Education for Adult English Language Learners in the United States: Trends, Research, and Promising Practices

This paper, written by staff of the Center for Applied Linguistics, describes the adult education system in the United States — learner populations, programs serving them, assessment, professional development for practitioners, and research.

This paper describes education for adult English language learners in the United States, focusing on the following topics:

  1. Characteristics of the foreign-born population 
  2. Foreign-born adults enrolled in adult ESL programs, their access to and participation in programs, and factors that affect their participation and success
  3. The types of instructional programs that serve adult English language learners
  4. Professional development for teachers of this population
  5. The U.S. adult education assessment and accountability system 
  6. Future directions in English literacy education and lifelong learning 


This paper has benefited from the perspectives of a number of knowledgeable practitioners and researchers. It is through their comments and suggestions that we were able to bring together the many relevant aspects of the delivery of instruction for adults learning English in the United States.

The staff of the Center for Adult English Language Acquisition (CAELA) Network project at CAL developed the paper. Kirsten Schaetzel and Sarah Young served as primary authors, pulling together the major research and promising practices in the field. Miriam Burt and Joy Kreeft Peyton helped to define and shape the paper, and Sharon McKay and Lynda Terrill provided valuable content expertise. Lynda Terrill designed the document for publication on the web.

JoAnn Crandall, University of Maryland Baltimore County, and Heide Spruck Wrigley, Literacywork International, provided substantive and valuable comments on a draft of the paper.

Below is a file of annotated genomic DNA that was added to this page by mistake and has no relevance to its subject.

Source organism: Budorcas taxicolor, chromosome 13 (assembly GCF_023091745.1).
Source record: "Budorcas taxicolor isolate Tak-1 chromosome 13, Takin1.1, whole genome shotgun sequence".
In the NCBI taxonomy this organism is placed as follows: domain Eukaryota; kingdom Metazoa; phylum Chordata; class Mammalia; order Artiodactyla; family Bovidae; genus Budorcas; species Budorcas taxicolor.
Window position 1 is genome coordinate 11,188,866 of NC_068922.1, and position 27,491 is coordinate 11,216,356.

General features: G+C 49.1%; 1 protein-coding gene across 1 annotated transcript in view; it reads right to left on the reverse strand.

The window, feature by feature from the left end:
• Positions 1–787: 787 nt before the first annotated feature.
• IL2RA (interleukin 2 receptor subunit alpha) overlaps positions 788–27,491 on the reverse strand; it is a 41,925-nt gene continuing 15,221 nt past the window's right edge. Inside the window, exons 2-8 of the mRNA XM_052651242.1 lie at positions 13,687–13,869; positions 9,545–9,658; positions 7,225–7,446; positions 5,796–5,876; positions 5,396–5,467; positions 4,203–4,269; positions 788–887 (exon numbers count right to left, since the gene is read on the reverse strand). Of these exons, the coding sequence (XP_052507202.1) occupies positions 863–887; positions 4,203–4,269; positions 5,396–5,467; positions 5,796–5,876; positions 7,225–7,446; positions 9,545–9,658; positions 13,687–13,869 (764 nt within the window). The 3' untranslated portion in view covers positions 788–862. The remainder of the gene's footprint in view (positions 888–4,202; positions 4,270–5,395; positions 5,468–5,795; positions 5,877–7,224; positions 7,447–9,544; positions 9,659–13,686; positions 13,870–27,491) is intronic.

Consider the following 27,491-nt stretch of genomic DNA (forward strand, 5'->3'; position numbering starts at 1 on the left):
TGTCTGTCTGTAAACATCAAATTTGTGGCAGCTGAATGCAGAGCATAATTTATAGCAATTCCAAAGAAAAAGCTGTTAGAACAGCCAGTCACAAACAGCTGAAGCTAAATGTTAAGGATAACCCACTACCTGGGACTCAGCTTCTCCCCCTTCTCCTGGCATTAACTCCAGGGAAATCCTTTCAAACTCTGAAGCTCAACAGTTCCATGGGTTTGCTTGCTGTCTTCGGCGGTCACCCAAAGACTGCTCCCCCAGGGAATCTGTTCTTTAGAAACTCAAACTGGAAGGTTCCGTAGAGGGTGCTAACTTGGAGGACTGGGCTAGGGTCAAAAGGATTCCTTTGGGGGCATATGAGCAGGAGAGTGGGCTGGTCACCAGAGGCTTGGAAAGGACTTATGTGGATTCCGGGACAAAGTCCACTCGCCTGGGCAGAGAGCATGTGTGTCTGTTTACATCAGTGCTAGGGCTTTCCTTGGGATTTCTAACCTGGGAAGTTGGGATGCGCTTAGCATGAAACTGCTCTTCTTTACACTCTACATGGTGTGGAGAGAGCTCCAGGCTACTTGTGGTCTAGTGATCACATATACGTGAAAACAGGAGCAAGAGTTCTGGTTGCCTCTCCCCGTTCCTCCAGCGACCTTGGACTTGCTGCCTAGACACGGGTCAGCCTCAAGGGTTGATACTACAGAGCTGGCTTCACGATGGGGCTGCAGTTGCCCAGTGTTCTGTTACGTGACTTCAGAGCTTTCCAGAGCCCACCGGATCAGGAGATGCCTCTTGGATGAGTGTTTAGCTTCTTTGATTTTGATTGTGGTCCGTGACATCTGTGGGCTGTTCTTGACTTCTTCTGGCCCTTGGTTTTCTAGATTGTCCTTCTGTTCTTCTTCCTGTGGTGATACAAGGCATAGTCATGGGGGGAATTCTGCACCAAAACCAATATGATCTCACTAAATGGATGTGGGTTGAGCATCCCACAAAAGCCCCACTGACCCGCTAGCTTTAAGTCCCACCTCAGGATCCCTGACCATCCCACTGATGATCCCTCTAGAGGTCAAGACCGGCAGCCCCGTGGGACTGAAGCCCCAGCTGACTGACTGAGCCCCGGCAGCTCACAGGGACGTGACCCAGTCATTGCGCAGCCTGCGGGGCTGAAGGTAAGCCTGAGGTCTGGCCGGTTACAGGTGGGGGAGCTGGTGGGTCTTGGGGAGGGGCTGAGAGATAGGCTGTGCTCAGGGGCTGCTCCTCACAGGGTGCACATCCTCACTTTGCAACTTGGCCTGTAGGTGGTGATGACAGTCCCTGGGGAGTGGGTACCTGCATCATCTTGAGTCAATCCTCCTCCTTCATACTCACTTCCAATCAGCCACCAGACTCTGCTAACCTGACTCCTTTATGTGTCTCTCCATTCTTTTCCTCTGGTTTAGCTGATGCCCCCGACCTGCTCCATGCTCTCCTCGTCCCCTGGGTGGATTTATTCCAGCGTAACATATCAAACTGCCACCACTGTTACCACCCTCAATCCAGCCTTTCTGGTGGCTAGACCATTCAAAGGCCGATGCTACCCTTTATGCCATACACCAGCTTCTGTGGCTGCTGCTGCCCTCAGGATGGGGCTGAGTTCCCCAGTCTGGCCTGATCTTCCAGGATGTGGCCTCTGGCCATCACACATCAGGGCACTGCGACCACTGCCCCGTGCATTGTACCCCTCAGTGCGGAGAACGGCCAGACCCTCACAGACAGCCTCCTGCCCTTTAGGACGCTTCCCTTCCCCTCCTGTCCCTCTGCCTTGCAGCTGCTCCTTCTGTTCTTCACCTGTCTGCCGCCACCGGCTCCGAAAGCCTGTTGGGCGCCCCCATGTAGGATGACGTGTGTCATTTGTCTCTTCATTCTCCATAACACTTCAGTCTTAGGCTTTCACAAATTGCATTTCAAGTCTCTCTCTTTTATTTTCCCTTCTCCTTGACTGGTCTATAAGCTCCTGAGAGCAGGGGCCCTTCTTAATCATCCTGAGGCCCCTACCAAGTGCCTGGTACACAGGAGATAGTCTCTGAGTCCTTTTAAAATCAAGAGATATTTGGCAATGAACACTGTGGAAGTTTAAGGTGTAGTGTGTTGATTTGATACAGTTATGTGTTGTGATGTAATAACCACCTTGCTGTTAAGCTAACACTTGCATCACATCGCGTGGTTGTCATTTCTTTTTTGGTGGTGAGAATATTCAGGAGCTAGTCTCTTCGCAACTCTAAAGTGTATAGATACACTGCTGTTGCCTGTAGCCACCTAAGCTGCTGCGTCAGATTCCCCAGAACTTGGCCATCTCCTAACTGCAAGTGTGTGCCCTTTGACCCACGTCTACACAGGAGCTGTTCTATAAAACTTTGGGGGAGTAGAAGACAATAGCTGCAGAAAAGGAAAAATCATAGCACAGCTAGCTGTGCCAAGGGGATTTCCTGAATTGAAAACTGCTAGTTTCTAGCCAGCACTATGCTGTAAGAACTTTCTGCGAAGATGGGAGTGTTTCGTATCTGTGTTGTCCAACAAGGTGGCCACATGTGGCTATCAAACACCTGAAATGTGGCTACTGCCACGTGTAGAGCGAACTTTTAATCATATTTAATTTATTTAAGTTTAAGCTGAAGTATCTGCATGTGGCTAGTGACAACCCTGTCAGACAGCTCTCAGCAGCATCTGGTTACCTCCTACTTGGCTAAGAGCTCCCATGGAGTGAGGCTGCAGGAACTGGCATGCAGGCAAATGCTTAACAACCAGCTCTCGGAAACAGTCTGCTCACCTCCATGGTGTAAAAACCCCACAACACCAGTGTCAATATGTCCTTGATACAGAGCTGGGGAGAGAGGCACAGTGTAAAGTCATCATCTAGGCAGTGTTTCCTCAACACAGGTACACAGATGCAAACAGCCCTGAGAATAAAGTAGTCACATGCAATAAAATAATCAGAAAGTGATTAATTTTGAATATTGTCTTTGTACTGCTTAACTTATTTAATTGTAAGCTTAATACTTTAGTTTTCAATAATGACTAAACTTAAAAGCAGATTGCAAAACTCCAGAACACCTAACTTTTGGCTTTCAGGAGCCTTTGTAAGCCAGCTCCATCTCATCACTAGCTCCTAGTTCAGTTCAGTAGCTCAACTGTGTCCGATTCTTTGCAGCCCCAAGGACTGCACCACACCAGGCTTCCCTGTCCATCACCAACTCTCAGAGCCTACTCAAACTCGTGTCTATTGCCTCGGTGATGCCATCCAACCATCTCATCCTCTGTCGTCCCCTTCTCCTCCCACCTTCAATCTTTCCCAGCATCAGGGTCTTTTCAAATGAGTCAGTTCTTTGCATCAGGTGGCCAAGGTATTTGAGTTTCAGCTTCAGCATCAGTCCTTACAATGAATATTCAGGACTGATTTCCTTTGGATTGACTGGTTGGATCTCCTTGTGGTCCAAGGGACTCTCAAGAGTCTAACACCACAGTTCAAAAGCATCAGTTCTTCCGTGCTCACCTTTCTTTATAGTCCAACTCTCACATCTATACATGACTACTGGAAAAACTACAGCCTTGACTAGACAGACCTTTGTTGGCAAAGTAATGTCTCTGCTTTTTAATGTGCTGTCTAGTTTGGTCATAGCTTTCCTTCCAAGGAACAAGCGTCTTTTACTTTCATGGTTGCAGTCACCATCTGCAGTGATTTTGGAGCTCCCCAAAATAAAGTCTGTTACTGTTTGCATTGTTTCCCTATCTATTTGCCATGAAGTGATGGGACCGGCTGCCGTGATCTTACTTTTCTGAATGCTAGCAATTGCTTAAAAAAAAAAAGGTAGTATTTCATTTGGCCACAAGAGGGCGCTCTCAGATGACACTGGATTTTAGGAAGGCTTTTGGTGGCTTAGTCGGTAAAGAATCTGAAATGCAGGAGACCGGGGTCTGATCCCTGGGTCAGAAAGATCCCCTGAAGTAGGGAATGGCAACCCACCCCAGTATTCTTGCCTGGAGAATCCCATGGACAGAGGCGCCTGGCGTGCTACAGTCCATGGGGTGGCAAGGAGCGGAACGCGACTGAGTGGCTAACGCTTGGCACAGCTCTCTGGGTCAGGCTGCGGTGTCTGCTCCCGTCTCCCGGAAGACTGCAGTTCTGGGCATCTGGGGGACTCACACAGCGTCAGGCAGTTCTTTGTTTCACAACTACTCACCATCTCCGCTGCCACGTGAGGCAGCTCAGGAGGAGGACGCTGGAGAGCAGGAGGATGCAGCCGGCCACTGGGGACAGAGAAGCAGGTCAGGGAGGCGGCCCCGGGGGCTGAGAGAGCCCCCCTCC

Staff of the United States Department of Education, Office of Vocational and Adult Education, including Christopher Coro, Lynn Spencer, and Tanya Shuy, offered their insights and comments on a variety of aspects of the paper.

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Executive Summary

I. Overview

II. The Foreign-Born Population in the United States

III. Participation of Foreign-Born Adults in Adult Education Programs

IV. Program Design and Instructional Practice     

V. Professional Development and Teacher Quality  

VI. Assessment and Accountability

VII. Future Directions for Lifelong Learning

VIII. Conclusion


Appendix: NRS ESL Educational Functioning Levels Adobe PDF logo (94.4KB)

Center for Adult English Language Acquisition (CAELA) Network
Center for Applied Linguistics, Washington, DC, April 2010

The Education for Adult English Language Learners in the United States: Trends, Research, and Promising Practiceswas developed by CAELA Network staff in cooperation with the Office of Vocational and Adult Education (OVAE), U.S. Department of Education. Visit the OVAE Web site.

This document was produced at the Center for Applied Linguistics (4646 40th Street, NW, Washington, DC 20016 202-362-0700) with funding from the U.S. Department of Education (ED), Office of Vocational and Adult Education (OVAE), under Contract No. ED-07-CO-0084. The opinions expressed in this report do not necessarily reflect the positions or policies of ED. This document is in the public domain and may be reproduced without permission.